The canon of cinema boasts a wealth of films that have earned the prestigious designation of “classic” and years of exhaustive praise and analysis. But beneath this esteemed catalog exists an “alt-canon” that features some of the most disturbing, provocative, unsettling, deranged, and devastating works in cinematic history. Although often just as masterful as the mainstream and arthouse classics, critics and audiences have found these movies a little harder to love. Totally Fucked Up is a weekly column that examines the films in this alt-canon and the auteurs who made them.
FUNNY GAMES was released in U.S. theaters on March 14, 2008—10 years, almost to the day, after the original Austrian version made its way to American audiences. Michael Haneke’s shot-for-shot remake of his own 1997 film of the same name reused sets and props from the original production, though some names were Americanized along with the setting. Haneke had initially planned on making FUNNY GAMES in the U.S., but found it impractical to do so back in 1997. The change in setting, however, is crucial to understanding—if not appreciating—Haneke’s devastating thriller, which uses metatextual mechanics to explore the viewer’s relationship to (and participation in) violent media.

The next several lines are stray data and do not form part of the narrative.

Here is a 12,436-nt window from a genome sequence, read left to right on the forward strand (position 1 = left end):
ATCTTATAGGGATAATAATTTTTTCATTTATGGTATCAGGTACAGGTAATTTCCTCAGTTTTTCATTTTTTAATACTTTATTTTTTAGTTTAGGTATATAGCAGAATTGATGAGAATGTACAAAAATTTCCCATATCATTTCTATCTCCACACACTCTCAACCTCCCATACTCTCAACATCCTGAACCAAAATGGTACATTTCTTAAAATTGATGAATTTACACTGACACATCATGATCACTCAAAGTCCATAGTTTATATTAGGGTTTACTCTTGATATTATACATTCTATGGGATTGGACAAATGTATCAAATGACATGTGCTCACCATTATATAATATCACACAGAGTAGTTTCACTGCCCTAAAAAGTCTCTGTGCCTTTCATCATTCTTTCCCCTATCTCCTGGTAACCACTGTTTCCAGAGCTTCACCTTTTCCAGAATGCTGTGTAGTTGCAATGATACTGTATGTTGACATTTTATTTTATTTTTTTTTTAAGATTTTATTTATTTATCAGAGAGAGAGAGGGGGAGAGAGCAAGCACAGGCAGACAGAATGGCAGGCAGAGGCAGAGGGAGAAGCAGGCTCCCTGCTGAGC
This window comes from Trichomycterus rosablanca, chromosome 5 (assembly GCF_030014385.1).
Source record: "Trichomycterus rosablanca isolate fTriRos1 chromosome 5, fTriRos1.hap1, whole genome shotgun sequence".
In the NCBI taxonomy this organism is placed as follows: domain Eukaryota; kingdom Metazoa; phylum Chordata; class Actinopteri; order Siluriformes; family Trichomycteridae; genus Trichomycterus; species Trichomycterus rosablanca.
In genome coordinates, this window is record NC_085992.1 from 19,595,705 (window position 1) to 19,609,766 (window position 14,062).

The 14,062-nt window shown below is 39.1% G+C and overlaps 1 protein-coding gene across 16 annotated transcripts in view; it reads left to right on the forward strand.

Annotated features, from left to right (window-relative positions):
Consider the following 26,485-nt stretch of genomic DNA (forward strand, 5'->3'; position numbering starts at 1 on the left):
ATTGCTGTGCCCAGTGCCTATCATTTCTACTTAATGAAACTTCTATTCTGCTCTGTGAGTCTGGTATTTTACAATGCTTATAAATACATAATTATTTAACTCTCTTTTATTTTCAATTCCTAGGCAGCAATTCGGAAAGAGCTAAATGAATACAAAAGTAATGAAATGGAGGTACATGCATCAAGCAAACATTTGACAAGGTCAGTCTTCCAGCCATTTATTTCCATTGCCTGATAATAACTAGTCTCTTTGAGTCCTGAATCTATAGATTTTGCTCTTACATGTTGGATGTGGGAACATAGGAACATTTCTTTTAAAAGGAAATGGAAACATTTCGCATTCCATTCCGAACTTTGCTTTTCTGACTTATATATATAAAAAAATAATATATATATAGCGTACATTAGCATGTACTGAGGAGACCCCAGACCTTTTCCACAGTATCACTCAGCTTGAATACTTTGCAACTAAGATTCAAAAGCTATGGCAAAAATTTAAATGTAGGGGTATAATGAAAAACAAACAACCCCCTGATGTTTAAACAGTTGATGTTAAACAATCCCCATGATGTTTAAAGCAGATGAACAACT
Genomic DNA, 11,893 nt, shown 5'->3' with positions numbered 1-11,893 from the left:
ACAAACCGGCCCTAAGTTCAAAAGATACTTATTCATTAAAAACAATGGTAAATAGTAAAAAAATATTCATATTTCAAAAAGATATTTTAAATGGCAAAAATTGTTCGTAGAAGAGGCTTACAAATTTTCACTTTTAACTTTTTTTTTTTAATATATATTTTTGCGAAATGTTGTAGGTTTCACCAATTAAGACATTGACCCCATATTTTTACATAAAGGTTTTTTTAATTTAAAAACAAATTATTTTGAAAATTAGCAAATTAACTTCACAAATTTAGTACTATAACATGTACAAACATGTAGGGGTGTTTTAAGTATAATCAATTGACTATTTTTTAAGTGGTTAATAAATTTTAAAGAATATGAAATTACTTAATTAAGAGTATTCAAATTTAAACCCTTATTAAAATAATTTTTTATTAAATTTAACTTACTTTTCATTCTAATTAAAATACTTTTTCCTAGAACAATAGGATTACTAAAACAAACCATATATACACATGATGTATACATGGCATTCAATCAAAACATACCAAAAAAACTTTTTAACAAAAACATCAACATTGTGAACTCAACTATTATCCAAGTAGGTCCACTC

The film begins with the arrival of the Farber family—George, his wife Ann, their son Georgie, and the family dog—at their lake house in the summertime. Immediately upon arriving, the family notices something off with neighbor Fred, who is standing in his yard with two young white men the Farbers have never seen before. Shortly after entering the home, Ann (Naomi Watts) is visited by Peter (Brady Corbet), who asks to borrow some eggs and subsequently drops them before knocking Ann’s phone into a sink filled with water. An agonizing, protracted exchange ensues when Peter returns, this time with his friend Paul (Michael Pitt), and the pair ask for more eggs. George joins his wife in trying to get the young men to leave, but the couple’s compulsory courtesy has already sealed their fate—a concept similarly but more extensively explored in Karyn Kusama’s THE INVITATION.
That initial exchange, which peaks when Peter breaks George’s leg with a golf club (a blunt-force allusion to the family’s status, perhaps), is both a prelude to and preview of the demented, excruciating encounter that follows. Throughout the rest of the long day and well into the night, Peter and Paul toy with the family the way a cat might passively bat at an insect; the cat could easily kill the creature, but where’s the fun in that? After forcing Ann to strip—to either prove or deny cruel speculation about her figure and age—and nearly suffocating Georgie, Peter and Paul goad the couple into participating in a bet: Will the family still be alive at 9:00 a.m. the following morning? Peter and Paul have wagered against it, though placing a bet is ultimately meaningless; a ploy to make Ann and George (and the audience) believe they stand a chance. It’s not a matter of if the Farbers will die, but when and how, and this morbid inevitability creates an interesting dynamic between FUNNY GAMES and the viewer.